Thursday, July 3, 2014

The Diversity of Color: part 3

"Storm cycle", watercolor.
Copyright Sara Light-Waller, 2014.

This week, as I continued to explore the use of color to create mood, I had a breakthrough. I realized that by using photographs as “absolute” reference, we limit ourselves to the moment when the photo was taken. This is potentially alright, if we took the photograph and if we’re lucky enough to remember the day, the mood, the weather, etc. But what if it’s someone else’s photo? What if your husband took it? Or your friend? Then you’re working with what you see in the image only. There’s no feeling beyond your response to the image. This is fine for as far as it goes but, as I understood in a flash, by introducing my own feelings into the piece, I moved beyond the photographic image and into something greater. Art? Yes, of course. But more than that. I brought forth a story to my viewers, a feeling memory.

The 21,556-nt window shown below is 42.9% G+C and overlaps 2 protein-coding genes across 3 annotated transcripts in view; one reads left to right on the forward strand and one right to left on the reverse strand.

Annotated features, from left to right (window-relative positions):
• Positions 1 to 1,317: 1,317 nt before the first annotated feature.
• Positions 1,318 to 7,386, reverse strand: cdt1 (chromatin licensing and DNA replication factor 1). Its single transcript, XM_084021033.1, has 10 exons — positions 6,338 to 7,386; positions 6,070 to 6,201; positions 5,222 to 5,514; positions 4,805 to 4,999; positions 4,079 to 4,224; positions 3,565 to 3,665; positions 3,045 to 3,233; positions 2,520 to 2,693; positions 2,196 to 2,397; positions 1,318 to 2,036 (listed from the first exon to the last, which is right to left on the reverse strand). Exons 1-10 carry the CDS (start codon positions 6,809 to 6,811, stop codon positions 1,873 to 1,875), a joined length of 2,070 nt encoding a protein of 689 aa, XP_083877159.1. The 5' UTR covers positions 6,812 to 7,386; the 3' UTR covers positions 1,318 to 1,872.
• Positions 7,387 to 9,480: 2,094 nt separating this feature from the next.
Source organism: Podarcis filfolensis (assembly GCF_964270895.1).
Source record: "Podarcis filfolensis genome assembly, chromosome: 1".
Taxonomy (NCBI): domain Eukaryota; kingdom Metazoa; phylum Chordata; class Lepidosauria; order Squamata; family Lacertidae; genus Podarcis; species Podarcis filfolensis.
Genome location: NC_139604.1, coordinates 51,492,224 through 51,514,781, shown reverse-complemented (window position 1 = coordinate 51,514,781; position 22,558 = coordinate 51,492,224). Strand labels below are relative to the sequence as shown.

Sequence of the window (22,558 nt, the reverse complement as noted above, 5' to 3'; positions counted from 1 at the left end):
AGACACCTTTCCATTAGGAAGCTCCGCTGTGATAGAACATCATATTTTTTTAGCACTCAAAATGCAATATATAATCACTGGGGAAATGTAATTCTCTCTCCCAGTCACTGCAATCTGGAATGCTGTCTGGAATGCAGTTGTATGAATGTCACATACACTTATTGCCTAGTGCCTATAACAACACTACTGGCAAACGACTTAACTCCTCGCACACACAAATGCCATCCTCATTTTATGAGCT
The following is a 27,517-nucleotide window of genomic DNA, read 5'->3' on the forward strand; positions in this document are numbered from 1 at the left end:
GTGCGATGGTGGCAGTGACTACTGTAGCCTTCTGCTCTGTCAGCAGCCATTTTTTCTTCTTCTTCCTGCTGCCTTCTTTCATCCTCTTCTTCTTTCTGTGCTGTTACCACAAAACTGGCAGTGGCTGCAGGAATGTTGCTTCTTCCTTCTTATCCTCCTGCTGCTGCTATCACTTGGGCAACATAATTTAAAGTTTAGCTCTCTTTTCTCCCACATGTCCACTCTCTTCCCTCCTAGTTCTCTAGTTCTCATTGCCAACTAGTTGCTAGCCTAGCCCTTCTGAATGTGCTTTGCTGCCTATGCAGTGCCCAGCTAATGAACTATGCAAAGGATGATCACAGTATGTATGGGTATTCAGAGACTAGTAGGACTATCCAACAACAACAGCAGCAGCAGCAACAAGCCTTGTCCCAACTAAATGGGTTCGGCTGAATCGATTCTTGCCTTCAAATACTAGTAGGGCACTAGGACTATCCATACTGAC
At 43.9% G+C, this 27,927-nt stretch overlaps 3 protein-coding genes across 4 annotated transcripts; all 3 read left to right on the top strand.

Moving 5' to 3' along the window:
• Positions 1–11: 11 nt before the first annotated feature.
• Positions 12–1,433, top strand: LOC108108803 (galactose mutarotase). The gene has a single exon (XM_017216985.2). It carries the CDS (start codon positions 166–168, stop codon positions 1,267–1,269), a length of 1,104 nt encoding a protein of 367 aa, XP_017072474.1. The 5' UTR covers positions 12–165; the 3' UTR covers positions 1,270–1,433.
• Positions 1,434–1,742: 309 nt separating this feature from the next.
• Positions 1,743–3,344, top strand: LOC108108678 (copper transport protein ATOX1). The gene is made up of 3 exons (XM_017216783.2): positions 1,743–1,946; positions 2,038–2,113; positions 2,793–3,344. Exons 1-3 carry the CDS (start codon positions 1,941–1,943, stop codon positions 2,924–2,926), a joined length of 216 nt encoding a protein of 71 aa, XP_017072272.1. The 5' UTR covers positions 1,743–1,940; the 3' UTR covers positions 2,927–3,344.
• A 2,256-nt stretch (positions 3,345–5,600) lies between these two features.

Does this seem painfully obvious? It seems so to me now. But these “Ah-hah” moments strike like lightning and sometimes they set your hair on fire.

"Summer Storm" watercolor, 9" x 12"
Copyright Sara light-Waller, 2014
As with the other two entries in this series (Part 1 and Part 2), I used only two colors — this time, compliments Cadmium Red Medium and Phthalo Turquoise. As before, I used the same subject to experiment creating different moods through value scaling and color intensity. But this time I went further. I moved beyond the photograph and remembered the feeling of being in the desert during monsoon season. I heard the approaching thunder and blinked as the lightning popped like flash bulbs exploding behind the mountains.

These three paintings are memories of something that never happened at the site of the photograph, at least while I was there. But such storms do happen and I remember them well. It occurs to me that I could add one more painting to this series - the evening calm after the storm. That would be the next one to do. Perhaps some day. But for now I move through the storm and fall back into stillness, this time using words, not paint, here in my blog.

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